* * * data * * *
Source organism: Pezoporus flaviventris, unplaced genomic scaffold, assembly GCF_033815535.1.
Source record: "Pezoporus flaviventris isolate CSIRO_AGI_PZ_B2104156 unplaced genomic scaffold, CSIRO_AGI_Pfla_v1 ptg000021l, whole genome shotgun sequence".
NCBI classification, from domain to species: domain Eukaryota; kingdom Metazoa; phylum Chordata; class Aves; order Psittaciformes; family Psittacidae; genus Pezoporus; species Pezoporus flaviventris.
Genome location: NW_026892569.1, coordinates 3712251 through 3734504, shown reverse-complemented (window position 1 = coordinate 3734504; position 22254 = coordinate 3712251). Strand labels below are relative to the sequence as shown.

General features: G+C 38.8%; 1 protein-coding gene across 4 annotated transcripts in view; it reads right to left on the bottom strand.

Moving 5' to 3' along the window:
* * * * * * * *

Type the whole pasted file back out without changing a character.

Source organism: Pezoporus flaviventris, unplaced genomic scaffold, assembly GCF_033815535.1.
Source record: "Pezoporus flaviventris isolate CSIRO_AGI_PZ_B2104156 unplaced genomic scaffold, CSIRO_AGI_Pfla_v1 ptg000021l, whole genome shotgun sequence".
NCBI classification, from domain to species: domain Eukaryota; kingdom Metazoa; phylum Chordata; class Aves; order Psittaciformes; family Psittacidae; genus Pezoporus; species Pezoporus flaviventris.
Genome location: NW_026892569.1, coordinates 3712251 through 3734504, shown reverse-complemented (window position 1 = coordinate 3734504; position 22254 = coordinate 3712251). Strand labels below are relative to the sequence as shown.

General features: G+C 38.8%; 1 protein-coding gene across 4 annotated transcripts in view; it reads right to left on the bottom strand.

Moving 5' to 3' along the window: